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Budget tipped to address death benefit issues

Budget tipped to address death benefit issues

death benefit issues, budget tipped, super reforms, Tax Consultant to Thomson Reuters Ian Murray-Jones
Jotham Lian & Miranda Brownlee
04 May 2018 — 1 minute read

The upcoming budget is expected to include some refinements aimed at addressing unanticipated consequences from the major super reforms, including issues surrounding death benefit planning, according to tax experts.

Tax Consultant to Thomson Reuters Ian Murray-Jones said the superannuation sector is likely to escape the 2018 budget without further damage, as it already has enough on its plate with existing reforms.

“As is the case with any major reforms, refinements are often necessary to address unanticipated consequences. This suggests that any additional Budget measures are likely to [be] welcomed by the super industry,” said Mr Murray-Jones.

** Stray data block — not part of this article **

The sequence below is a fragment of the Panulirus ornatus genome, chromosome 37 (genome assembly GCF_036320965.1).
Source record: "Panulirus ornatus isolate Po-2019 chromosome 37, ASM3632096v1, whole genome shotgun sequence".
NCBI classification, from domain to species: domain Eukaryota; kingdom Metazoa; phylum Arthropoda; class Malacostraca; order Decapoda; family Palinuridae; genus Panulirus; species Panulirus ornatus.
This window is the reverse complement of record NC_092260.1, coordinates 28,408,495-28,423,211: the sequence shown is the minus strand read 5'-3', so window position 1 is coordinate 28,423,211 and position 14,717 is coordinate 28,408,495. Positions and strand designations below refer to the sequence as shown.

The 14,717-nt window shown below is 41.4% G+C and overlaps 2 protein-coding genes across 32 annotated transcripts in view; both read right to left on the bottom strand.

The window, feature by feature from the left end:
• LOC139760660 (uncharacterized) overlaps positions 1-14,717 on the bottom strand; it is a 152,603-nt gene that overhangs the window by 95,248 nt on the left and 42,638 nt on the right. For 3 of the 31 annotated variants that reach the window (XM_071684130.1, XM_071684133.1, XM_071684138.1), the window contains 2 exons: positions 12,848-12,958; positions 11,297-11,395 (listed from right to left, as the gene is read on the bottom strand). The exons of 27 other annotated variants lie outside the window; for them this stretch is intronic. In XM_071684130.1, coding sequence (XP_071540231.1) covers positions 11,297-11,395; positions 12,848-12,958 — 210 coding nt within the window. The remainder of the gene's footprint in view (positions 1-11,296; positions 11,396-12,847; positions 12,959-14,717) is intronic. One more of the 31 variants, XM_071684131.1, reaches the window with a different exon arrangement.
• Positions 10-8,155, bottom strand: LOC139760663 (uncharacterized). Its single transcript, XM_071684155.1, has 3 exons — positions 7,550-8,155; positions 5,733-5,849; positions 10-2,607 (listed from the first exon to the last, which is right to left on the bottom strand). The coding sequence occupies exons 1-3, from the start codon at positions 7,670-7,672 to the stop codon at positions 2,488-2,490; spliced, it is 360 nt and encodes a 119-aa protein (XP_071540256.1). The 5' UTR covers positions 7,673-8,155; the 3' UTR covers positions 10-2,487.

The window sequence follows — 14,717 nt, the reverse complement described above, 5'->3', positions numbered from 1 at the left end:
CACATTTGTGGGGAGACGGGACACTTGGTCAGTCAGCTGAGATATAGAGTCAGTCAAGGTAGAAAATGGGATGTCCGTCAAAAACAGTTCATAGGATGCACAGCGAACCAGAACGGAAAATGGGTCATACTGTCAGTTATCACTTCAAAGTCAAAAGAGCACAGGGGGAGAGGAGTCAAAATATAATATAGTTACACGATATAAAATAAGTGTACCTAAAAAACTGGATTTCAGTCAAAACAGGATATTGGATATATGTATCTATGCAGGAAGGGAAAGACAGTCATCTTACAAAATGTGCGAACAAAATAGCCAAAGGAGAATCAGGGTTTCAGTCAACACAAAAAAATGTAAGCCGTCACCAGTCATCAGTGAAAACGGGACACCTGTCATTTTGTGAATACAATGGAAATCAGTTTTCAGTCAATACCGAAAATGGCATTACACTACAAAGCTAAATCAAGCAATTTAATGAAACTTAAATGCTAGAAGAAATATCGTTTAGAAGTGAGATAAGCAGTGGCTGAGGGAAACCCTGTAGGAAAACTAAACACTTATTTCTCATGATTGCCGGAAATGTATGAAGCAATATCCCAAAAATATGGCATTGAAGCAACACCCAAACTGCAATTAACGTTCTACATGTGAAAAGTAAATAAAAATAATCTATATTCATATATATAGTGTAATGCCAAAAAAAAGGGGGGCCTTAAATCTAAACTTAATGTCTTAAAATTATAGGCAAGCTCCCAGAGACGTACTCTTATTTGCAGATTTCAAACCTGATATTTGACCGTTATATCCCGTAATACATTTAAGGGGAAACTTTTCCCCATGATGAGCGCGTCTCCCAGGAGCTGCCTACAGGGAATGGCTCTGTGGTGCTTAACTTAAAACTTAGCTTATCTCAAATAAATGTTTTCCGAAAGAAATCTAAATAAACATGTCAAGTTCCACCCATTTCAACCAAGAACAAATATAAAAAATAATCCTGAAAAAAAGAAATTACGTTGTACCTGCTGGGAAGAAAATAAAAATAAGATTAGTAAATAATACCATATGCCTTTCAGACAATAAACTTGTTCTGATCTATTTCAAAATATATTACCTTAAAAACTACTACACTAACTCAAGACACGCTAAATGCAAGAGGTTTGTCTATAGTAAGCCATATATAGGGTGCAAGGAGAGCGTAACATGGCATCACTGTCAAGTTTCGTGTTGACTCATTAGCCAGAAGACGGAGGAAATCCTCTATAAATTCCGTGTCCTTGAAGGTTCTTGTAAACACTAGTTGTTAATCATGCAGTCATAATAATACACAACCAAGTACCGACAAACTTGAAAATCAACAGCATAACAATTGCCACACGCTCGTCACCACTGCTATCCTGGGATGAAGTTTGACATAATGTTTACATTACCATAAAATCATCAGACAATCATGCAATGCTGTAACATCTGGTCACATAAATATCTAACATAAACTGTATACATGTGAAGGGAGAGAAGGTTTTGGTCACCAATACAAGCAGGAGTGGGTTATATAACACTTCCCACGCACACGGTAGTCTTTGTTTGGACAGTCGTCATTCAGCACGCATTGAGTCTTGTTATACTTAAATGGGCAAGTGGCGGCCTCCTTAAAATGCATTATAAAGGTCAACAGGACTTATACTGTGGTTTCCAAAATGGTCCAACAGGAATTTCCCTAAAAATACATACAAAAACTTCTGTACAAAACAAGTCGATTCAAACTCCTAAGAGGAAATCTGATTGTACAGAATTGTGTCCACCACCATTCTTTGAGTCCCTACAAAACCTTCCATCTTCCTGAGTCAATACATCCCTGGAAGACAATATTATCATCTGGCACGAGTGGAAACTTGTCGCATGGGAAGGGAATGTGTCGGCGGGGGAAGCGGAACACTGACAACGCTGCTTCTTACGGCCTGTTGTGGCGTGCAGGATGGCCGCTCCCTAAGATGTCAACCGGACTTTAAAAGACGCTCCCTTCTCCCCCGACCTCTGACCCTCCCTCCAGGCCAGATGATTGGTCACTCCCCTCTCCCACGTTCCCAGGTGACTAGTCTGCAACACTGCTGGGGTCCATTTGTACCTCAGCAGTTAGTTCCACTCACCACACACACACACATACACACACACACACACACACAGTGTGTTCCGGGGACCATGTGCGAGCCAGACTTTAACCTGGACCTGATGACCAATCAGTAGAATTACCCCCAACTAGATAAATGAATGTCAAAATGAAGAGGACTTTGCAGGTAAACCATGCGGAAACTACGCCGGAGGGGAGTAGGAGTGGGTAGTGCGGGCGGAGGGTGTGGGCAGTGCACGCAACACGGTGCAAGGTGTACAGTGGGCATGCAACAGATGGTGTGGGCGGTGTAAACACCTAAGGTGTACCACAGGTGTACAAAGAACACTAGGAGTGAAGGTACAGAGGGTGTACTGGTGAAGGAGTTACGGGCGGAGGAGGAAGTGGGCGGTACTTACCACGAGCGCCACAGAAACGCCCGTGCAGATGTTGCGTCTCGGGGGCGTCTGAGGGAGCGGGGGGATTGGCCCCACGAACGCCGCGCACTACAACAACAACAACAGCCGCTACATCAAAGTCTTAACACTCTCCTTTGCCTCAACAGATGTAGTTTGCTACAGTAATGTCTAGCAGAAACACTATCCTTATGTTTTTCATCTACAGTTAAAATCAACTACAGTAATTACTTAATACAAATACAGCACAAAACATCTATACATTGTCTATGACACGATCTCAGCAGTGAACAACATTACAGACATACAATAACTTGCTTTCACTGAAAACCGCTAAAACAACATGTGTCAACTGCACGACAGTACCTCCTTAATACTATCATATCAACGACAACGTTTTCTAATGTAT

“Watch for any fine-tuning to reduce the complexity surrounding death benefit planning under the new $1.6m pension cap,” said Mr Murray-Jones.

EY partner Ian Burgess agreed that the government needed to address certain issues around death benefits in superannuation.

“There is one major anomaly which I think should really be addressed and that is the 'death tax', the 15 per cent tax on benefits paid out to adult kids who are by definition are non-dependents,” he said.

“So if you have a member aged 60 plus, they can take their money out tax free while they are alive but when they die if the monies go to children who are not tax dependent, so over 18, then there's a 15 per cent tax payable on the taxable component.”

Mr Burgess said it is unlikely that the government collects much of that tax because there is so much time and effort in the industry put into planning around that such as putting in place enduring powers of attorney so that money can be withdrawn while the member is still alive.

“To me it doesn't make sense if the member can take the money out tax free over 60 then on their death it should come out tax free regardless of who it goes to.”

 

Budget tipped to address death benefit issues
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